News / Africa

Activists Urge Congress to Help Stop Genocide

  • Volunteers select artificial bones to display on the National Mall, Washington, D.C, on June 8, 2013, at the "One Million Bones" installation, which aims to raise awareness of genocide and atrocities. (Jill Craig/VOA)
  • Artificial bones displayed at "One Million Bones" installation on the National Mall, Washington, D.C., June 8, 2013. (Jill Craig/VOA)
  • A child carries artificial bones for display at the "One Million Bones" installation on the National Mall, Washington, D.C, June 8, 2013. (Jill Craig/VOA)
  • A volunteer lays artificial bones at the "One Million Bones" installation on the National Mall, Washington, D.C, June 8, 2013. (Jill Craig/VOA)
  • A girl selects artificial bones for display at the "One Million Bones" installation on the National Mall, Washington, D.C, June 8, 2013. (Jill Craig/VOA)
  • A South Sudanese man speaks with a project staff member at the "One Million Bones" installation on the National Mall, Washington, D.C, June 8, 2013. (Jill Craig/VOA)
  • A volunteer lays artificial bones at the "One Million Bones" installation on the National Mall, Washington, D.C, June 8, 2013. (Jill Craig/VOA)
  • View of the "One Million Bones" installation on the National Mall, Washington, D.C., June 8, 2013. (Jill Craig/VOA)

Activists in DC for 'One Million Bones' Event

Jill Craig
Thousands of anti-genocide activists dressed in white placed more than a million artificial bones on the National Mall in front of the U.S. Capitol this past weekend, to draw attention to atrocities being committed in Africa and around the world.
 
On Monday, more than 200 activists, including Benjamin Kashira, lobbied U.S. lawmakers.
 
“I urge all Congress here in Washington to do something about Sudan and the eastern Congo,” Canadian resident Benjamin Kashira, a native of the restive eastern part of the DRC, said. “Otherwise, this is going to be a holocaust."
 
Kashira was on Capitol Hill as part of “Act Against Atrocities Day," in which participants urged some 50 members of Congress to approve pending bipartisan legislation that would hold human rights violators accountable, invest in a comprehensive peace process, and support democracy-building in Sudan and the DRC.
 
The lobbying effort was organized by the Enough Project, a Washington, D.C.-based anti-genocide advocacy group, while the "One Million Bones” installation served as the backdrop for its message.
 
Mark Hackett of Memphis, Tennessee, said he left culinary arts school to work full-time to eliminate genocide in Africa six years ago after meeting a refugee from Darfur, the troubled region in western Sudan where the United Nations has said at least 300,000 people may have died in 10 years of conflict.
 
“Having been to Sudan myself a year ago and having seen all the devastation, that’s enough to move you,” said Hackett, who is now the CEO of the Sudan advocacy group Operation Broken Silence.
 
“But I think that when you meet the people there and they still have hope despite living under this government for you know, 20-plus years now, if they can have hope, then I think we can, too.”
 
Akshaya Kumar, a Sudan policy analyst with the Enough Project, said she hopes that the activists' calls will spur lawmakers into action.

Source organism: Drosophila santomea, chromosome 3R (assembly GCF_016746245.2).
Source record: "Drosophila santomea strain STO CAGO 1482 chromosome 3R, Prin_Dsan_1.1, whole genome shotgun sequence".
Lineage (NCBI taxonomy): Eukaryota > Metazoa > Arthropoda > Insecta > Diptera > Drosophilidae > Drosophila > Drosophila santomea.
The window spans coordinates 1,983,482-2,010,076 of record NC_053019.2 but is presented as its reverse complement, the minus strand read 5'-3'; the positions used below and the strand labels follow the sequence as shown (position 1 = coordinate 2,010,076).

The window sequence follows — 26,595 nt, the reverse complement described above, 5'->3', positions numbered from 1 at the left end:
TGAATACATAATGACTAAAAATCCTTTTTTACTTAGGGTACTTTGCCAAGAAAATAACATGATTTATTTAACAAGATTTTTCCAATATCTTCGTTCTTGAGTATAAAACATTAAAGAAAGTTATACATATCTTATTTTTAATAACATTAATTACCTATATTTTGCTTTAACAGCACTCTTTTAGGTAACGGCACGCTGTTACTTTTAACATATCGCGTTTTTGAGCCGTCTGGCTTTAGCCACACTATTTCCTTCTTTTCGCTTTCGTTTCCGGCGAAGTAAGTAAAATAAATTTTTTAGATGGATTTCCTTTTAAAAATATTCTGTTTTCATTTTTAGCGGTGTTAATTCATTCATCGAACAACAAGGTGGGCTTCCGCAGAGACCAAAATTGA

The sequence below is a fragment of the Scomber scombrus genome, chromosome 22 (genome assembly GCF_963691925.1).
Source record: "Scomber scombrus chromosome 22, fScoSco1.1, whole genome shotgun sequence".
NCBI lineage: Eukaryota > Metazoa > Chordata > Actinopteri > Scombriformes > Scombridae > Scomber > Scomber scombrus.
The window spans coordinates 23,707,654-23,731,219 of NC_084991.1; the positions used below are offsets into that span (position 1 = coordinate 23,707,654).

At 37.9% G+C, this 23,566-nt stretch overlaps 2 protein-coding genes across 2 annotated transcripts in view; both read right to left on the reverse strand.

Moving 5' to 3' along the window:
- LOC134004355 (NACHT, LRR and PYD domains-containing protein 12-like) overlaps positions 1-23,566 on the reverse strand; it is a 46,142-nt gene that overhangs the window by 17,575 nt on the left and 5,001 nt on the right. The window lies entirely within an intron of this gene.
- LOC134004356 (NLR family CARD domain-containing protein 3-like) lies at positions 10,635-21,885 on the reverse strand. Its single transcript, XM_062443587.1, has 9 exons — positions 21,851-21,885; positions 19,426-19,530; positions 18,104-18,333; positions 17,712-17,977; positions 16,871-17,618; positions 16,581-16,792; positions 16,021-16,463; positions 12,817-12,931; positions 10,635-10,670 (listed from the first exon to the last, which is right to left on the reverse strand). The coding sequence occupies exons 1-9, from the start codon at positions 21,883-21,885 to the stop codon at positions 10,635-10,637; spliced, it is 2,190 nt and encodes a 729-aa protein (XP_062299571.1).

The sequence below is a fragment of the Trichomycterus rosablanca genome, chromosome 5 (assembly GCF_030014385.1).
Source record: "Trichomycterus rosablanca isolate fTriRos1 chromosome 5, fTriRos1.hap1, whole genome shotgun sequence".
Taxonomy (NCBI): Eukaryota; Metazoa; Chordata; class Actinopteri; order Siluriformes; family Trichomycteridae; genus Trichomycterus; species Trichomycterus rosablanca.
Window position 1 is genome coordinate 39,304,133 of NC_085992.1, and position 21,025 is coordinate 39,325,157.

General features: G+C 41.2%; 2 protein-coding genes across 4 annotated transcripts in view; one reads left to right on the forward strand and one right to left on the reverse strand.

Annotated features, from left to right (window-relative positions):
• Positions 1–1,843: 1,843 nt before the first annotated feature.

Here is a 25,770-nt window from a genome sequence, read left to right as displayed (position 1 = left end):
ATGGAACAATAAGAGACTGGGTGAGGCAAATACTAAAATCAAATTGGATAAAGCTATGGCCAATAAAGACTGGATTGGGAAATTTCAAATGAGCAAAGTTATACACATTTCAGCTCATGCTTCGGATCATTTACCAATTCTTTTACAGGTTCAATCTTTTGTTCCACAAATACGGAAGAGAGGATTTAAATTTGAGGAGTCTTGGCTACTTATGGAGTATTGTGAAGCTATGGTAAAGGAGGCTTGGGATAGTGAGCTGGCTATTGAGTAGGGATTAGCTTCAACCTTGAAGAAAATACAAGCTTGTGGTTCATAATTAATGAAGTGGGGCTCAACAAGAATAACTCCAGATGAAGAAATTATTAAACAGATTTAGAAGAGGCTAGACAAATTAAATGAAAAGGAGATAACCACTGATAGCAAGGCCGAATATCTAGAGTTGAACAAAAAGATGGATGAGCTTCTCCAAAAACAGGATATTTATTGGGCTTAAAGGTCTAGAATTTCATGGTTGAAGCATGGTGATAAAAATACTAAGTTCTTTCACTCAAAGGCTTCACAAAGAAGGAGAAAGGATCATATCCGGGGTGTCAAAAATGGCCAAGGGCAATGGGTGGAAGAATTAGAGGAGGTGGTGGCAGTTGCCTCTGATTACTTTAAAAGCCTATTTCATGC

“By bringing constituents’ voices to the Hill, and saying that people – not just activists from the Enough Project but average people -- care about these issues, we hope that Congressmen are going to be more engaged and active, and the American government will play an important role in finding foreign policy solutions,” Kumar said.
 
Pennsylvania native Stacey Camelli doesn't have much activist experience, but after reading about the genocide in Rwanda, she became interested. She was lobbying Congress for the first time this week.
 
“I think it’s responsibility,” she said. “You can’t just watch these things happen to people, whether it’s local or it’s over in Sudan or the Congo. You just have to get involved and start somewhere. And this is my starting place.”
 
According to the United Nations High Commissioner for Refugees (UNHCR), there are 2.3 million internally displaced persons, some 140,000 refugees, 7,000 asylum-seekers and an estimated hundreds of thousands of people at risk of statelessness within Sudan.
 
UNHCR says that more than 2.2 million people have been displaced in the DRC since the beginning of 2012 after ethnic tensions and inequitable access to land in the east and northeast areas of the country led to renewed violence.

You May Like

Turkey: No Ransom Paid for Release of Hostages Held by IS Militants

President Erdogan hails release of hostages as diplomatic success but declines to be drawn on whether their release freed Ankara's hand to take more active stance against insurgents More

Audio Sierra Leone Ends Ebola Lockdown

Health ministry says it has reached 75 percent of its target of visiting 1.5 million homes to locate infected, educate population about virus More

US Pivot to Asia Demands Delicate Balancing Act

As tumult in Middle East distracts Obama administration, efforts to shift American focus eastward appear threatened More

This forum has been closed.
Comments
     
There are no comments in this forum. Be first and add one

Featured Videos

Your JavaScript is turned off or you have an old version of Adobe's Flash Player. Get the latest Flash player.
Natural Gas Export Plan Divides Maryland Towni